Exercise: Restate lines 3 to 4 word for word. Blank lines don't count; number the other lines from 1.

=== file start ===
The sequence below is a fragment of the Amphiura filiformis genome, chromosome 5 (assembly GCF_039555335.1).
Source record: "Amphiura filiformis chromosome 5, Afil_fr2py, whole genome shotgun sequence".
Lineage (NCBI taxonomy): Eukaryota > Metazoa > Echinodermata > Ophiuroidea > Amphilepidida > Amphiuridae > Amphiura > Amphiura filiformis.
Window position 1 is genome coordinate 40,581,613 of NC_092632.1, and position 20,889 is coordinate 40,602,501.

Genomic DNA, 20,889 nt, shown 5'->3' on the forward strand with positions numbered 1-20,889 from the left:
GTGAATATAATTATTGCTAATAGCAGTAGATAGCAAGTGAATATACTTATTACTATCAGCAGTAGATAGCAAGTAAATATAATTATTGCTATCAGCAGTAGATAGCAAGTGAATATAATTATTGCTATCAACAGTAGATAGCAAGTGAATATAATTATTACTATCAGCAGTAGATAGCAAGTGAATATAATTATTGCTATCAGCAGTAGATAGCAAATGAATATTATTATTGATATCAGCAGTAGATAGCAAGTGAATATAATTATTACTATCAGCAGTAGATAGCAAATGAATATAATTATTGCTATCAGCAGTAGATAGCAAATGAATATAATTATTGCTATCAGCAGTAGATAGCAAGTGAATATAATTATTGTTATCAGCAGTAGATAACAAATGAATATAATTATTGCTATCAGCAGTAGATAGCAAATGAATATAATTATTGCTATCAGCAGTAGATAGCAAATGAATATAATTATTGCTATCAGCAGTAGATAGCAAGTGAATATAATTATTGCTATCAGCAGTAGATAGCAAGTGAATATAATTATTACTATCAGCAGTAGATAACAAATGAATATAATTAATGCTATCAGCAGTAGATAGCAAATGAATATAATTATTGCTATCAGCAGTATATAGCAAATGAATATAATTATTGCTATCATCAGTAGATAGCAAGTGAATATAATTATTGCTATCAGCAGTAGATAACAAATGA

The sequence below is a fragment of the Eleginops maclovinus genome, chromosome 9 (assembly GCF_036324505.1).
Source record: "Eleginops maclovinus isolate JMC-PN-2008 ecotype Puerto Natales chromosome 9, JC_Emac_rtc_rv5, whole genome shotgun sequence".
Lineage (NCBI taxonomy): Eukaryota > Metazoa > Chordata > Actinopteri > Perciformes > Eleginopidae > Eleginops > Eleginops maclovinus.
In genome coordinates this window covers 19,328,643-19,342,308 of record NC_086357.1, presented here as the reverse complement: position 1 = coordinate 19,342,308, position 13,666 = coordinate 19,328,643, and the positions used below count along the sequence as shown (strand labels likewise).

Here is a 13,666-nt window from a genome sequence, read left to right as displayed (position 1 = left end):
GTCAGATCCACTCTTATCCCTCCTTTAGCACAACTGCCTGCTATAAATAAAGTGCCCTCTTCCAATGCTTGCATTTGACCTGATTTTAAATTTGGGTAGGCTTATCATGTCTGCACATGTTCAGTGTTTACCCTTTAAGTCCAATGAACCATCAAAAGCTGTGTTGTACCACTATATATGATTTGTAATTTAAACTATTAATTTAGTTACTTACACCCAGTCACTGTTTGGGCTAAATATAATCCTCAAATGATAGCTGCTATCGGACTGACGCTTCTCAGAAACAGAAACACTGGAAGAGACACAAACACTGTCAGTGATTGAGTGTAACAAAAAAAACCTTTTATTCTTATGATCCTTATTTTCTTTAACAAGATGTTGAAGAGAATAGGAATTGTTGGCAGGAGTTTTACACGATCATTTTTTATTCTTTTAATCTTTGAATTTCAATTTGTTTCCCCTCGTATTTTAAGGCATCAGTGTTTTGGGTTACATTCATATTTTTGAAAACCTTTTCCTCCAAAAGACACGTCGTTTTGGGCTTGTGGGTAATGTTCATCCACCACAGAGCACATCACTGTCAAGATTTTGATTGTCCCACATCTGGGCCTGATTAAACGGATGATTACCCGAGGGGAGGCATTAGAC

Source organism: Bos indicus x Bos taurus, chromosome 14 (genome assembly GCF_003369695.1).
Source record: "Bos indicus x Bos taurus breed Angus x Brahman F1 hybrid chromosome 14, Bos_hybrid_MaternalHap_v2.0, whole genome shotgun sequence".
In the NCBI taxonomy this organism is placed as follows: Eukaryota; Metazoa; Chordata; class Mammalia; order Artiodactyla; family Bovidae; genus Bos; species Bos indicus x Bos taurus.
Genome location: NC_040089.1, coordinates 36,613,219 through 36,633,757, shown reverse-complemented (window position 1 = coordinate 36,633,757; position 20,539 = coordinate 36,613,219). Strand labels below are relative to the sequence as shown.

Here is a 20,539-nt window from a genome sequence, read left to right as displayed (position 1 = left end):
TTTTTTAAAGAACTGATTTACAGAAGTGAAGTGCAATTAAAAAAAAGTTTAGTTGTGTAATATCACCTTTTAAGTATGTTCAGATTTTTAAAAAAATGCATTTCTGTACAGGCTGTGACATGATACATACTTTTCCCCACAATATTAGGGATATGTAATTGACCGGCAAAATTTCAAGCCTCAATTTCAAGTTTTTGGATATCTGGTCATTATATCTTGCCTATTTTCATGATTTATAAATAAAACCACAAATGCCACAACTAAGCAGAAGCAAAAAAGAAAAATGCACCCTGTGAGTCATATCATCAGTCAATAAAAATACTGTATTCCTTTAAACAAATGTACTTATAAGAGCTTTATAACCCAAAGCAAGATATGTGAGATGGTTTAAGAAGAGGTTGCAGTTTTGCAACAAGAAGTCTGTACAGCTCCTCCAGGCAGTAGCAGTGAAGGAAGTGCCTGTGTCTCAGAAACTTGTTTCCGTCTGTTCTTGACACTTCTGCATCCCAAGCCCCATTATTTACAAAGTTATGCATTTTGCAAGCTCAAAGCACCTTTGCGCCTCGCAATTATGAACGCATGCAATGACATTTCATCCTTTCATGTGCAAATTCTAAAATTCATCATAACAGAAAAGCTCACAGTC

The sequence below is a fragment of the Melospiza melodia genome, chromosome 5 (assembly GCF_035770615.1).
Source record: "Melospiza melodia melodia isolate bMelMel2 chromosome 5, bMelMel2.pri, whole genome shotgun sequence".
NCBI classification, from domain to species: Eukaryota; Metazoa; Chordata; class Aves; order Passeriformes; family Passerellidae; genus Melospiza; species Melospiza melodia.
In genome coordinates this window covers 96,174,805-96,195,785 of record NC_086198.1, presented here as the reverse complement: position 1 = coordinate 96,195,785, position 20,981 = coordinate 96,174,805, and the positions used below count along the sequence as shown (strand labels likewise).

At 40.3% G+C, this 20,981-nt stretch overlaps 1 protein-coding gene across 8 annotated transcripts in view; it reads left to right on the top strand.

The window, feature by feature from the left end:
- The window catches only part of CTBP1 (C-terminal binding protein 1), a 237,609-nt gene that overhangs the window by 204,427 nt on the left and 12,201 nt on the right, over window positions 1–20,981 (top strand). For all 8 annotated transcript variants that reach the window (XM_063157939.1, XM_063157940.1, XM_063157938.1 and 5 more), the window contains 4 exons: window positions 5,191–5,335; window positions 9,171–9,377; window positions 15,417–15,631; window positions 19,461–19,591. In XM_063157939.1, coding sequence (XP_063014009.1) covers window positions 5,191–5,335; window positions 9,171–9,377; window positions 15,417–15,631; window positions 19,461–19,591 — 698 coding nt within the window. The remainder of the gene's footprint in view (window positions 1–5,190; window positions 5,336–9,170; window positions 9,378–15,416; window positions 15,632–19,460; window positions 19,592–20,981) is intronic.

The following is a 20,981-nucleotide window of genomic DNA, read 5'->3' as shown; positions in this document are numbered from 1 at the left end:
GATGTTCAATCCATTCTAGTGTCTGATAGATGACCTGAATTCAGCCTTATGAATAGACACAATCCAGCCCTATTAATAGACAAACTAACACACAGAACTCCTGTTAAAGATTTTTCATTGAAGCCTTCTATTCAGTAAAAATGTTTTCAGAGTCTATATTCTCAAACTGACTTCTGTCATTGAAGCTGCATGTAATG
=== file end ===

Lineage (NCBI taxonomy): Eukaryota > Metazoa > Echinodermata > Ophiuroidea > Amphilepidida > Amphiuridae > Amphiura > Amphiura filiformis.
Window position 1 is genome coordinate 40,581,613 of NC_092632.1, and position 20,889 is coordinate 40,602,501.